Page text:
The thriving resort of Tiberias, with its balmy climate, lakeside hotels and fish restaurants, is a popular base for Christian pilgrims exploring the Galilee that Jesus knew.
Its location on the western shore of the Sea of Galilee (also called the Sea of Tiberias in John’s Gospel) is within easy reach of the Mount of Beatitudes, Capernaum, Tabgha, Bethsaida, Chorazin, Magdala, Kursi, Cana, Mount Tabor, Nain and Nazareth.
Tiberias was a new city when Jesus began his public ministry. Herod Antipas, a son of Herod the Great, founded it around AD 20 to replace Sepphoris as his capital.
Antipas — who would later behead Jesus’ cousin John the Baptist — chose a site just south of the present resort, taking advantage of 17 hot springs renowned since ancient times for their healing qualities. He named his new city after his patron, the emperor Tiberius Caesar.
Because the site lay over ancient burial grounds, observant Jews refused to incur ritual impurity by living there. Antipas had to resort to compulsion and financial inducements to populate his city.
Though Jesus spent much of his ministry on and around the Sea of Tiberias, its inappropriate siting may explain why there is no record that he ever visited Tiberias.
Powerhouse of Jewish scholarship
Ritual purification of the city was carried out in the middle of the second century AD. The timing was opportune. The Second Jewish Revolt had failed, and the Romans had responded by banning Jews from Jerusalem.
Jews flocked to Tiberias, which became the major centre of Jewish culture and learning, with 13 synagogues. Even the Sanhedrin (the supreme court) moved from Sepphoris. “Preachers, poets, scholars and rabbis abounded,” wrote historian G. S. P. Freeman-Grenville.
Over the following centuries, it was this powerhouse of Jewish scholarship that compiled almost all of the Jerusalem Talmud — one of the two central texts of Jewish religious teaching and commentary that had previously been transmitted orally — and the fixed Hebrew text of the Jewish Bible.
A Christian community was established in the 4th century, when Tiberias became a major destination for pilgrims visiting the Christian sites of the Galilee region.
In 1033 an earthquake destroyed Tiberias. The Crusaders rebuilt it about two kilometres further north, where the present city stands.
Rabbi’s body was carried from Egypt
Thanks to successive conquests, modern Tiberias has fewer monuments or ancient ruins than other localities in the Holy Land.
Historic sites include the graves of several distinguished rabbis. These include the celebrated philosopher Maimonides, leader of the Jewish community in Cairo in the 12th century. In accordance with his will, his body was carried overland on the route believed to have been taken by Moses and the Israelites to the Promised Land, for burial in Tiberias (his grave is on Ben Zakkai Street).
One of the few remaining Crusader buildings is the Church of St Peter, hidden down an alley from the lakeside promenade. Erected around 1100, this Catholic church was a mosque, a caravanserai and a stable for animals before being rebuilt in 1870 by the Franciscans.
Remains of an older church, from the 6th century, have been discovered in a commanding position on Mount Berenice, west of the city. It is called the Anchor Church, because a huge stone with a hole in its centre was found under the base of the altar.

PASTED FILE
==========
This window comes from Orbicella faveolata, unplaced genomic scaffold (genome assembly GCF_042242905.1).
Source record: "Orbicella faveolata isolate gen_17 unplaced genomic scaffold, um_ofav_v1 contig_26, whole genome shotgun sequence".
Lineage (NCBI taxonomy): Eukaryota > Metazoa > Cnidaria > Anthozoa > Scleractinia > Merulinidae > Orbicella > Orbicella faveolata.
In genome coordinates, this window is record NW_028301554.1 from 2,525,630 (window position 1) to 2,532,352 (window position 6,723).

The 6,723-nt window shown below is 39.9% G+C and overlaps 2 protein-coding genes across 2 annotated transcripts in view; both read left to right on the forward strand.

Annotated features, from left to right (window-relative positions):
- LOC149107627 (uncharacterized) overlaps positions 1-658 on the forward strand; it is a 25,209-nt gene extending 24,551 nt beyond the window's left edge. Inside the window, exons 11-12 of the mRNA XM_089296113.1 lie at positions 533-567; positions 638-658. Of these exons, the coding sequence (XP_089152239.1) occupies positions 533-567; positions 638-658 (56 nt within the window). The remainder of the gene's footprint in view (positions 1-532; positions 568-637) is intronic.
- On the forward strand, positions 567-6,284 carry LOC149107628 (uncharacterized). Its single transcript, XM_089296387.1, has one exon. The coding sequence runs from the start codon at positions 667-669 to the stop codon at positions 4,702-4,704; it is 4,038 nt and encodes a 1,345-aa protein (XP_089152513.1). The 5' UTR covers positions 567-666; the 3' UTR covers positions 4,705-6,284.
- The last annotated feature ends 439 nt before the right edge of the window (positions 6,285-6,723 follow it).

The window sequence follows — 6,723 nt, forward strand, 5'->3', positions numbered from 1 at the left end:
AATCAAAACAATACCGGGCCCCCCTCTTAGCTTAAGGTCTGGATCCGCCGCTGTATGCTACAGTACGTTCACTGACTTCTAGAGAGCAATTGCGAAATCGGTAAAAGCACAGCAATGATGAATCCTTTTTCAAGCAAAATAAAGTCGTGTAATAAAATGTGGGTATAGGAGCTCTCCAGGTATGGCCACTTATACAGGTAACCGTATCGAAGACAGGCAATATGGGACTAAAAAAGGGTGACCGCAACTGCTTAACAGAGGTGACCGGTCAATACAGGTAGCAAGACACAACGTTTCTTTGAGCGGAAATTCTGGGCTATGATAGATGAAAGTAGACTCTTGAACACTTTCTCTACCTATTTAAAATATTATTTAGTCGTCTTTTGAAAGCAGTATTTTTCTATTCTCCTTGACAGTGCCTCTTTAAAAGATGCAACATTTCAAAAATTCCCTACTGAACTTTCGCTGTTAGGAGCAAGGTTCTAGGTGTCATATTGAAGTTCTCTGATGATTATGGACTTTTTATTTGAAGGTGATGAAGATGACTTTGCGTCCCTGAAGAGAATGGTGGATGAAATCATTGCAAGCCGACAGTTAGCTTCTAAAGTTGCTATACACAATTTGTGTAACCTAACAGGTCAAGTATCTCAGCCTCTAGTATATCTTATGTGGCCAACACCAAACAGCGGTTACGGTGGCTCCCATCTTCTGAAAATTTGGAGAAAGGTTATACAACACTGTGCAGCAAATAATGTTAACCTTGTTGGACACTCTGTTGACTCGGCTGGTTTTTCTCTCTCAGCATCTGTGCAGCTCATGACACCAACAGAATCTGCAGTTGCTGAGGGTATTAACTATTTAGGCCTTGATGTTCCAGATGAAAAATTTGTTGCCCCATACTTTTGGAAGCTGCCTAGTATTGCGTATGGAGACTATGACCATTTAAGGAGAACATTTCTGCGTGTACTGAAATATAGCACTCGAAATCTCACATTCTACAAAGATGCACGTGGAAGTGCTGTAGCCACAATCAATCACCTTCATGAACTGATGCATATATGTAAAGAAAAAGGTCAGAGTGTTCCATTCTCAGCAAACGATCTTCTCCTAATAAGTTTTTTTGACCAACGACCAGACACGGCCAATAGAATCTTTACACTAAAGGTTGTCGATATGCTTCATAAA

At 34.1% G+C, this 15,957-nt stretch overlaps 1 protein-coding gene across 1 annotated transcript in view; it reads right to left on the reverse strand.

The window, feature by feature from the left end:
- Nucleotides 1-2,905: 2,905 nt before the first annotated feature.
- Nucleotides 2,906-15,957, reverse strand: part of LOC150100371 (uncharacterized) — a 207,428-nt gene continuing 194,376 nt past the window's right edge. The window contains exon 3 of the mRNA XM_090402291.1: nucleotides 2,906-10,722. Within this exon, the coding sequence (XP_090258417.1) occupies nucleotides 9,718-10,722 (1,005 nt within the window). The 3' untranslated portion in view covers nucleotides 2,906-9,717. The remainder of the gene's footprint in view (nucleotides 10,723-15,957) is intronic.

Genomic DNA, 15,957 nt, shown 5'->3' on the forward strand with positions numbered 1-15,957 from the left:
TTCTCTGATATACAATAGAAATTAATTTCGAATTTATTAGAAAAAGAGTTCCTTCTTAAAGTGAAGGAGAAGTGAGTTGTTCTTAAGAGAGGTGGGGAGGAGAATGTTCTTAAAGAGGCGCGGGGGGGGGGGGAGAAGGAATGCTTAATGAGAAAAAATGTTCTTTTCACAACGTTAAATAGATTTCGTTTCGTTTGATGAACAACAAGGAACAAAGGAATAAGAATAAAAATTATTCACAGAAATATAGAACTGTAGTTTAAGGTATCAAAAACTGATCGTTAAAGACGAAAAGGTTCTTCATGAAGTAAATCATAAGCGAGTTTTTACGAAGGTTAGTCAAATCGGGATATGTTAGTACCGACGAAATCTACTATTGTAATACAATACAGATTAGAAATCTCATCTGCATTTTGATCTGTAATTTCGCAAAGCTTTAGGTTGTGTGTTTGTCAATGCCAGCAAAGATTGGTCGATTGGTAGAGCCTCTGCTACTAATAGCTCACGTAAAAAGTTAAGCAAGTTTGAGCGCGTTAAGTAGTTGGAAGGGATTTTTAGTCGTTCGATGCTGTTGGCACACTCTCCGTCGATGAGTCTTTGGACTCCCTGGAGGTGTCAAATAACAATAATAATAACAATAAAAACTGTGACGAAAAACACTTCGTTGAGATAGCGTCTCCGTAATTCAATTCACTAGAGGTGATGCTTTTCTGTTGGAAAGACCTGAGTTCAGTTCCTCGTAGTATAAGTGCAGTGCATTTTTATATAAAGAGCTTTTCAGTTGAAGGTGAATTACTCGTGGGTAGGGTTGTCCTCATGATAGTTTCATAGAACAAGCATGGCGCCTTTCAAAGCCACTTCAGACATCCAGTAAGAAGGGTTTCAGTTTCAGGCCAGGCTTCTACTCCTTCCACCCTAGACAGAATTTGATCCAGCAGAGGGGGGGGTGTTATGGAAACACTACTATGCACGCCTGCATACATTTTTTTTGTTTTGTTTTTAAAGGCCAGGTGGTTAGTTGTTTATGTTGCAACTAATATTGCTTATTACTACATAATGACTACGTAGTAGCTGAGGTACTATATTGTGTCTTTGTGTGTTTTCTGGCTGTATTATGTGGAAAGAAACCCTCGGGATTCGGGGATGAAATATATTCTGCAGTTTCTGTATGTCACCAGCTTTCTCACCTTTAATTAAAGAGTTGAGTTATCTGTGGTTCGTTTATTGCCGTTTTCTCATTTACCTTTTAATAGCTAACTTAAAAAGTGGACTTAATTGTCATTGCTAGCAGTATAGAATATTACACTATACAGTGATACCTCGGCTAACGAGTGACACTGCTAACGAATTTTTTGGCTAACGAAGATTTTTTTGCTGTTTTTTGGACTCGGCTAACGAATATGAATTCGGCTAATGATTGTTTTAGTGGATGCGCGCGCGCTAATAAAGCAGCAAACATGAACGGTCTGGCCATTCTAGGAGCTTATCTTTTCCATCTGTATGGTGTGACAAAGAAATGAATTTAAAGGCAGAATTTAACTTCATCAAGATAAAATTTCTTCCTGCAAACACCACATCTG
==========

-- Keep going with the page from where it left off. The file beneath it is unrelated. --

Coins found with likeness of Jesus
South of the modern city, where steam from hot springs rises above the ground, are a national park and an archaeological park.
The highlight of the national park is a 4th-century synagogue with a spectacular mosaic floor. It was discovered in 1921 during the first major archaeological dig led by Zionist Jews in Israel.
In a curious mix of Jewish and pagan symbols, the Ark of the Torah is flanked by a pair of menorah, but immediately below is a Zodiac circle revolving around the figure of the pagan sun god Helios riding his celestial chariot.
The archaeological park contains the remains of the old city of Tiberias.
Excavations have uncovered part of the cardo (main street), a bathhouse, an unidentified colonnaded building, a reservoir, a tower and the south gate complex.
A treasure trove of bronze coins was discovered in 1998, hidden in pottery jars under the floor of a building. They included 58 bearing the likeness of Jesus, with Greek inscriptions such as “Jesus the Messiah, the King of Kings”, minted in Constantinople in the 11th century.
Hammat Tiberias National Park
Open: Apr-Sep 8am-5pm; Oct-Mar 8am-4pm (last entry one hour before closing time)
St Peter’s Church
Open: 8am-12.30pm, 2.30-5.30pm
Bourbon, Fabio, and Lavagno, Enrico: The Holy Land Archaeological Guide to Israel, Sinai and Jordan (White Star, 2009)
Charlesworth, James H.: The Millennium Guide for Pilgrims to the Holy Land (BIBAL Press, 2000)
Dyer, Charles H., and Hatteberg, Gregory A.: The New Christian Traveler’s Guide to the Holy Land (Moody, 2006)
Rainey, Anson F., and Notley, R. Steven: The Sacred Bridge: Carta’s Atlas of the Biblical World (Carta, 2006)
Freeman-Grenville, G. S. P.: The Holy Land: A Pilgrim’s Guide to Israel, Jordan and the Sinai (Continuum Publishing, 1996)
Gonen, Rivka: Biblical Holy Places: An illustrated guide (Collier Macmillan, 1987)
Heinsch, James: “Tiberias Church of St Peter”, Holy Land, Autumn 1999.
Kochav, Sarah: Israel: A Journey Through the Art and History of the Holy Land (Steimatzky, 2008)
Murphy-O’Connor, Jerome: The Holy Land: An Oxford Archaeological Guide from Earliest Times to 1700 (Oxford University Press, 2005)
Prag, Kay: Israel & the Palestinian Territories: Blue Guide (A. & C. Black, 2002)
Shahin, Mariam, and Azar, George: Palestine: A guide (Chastleton Travel, 2005)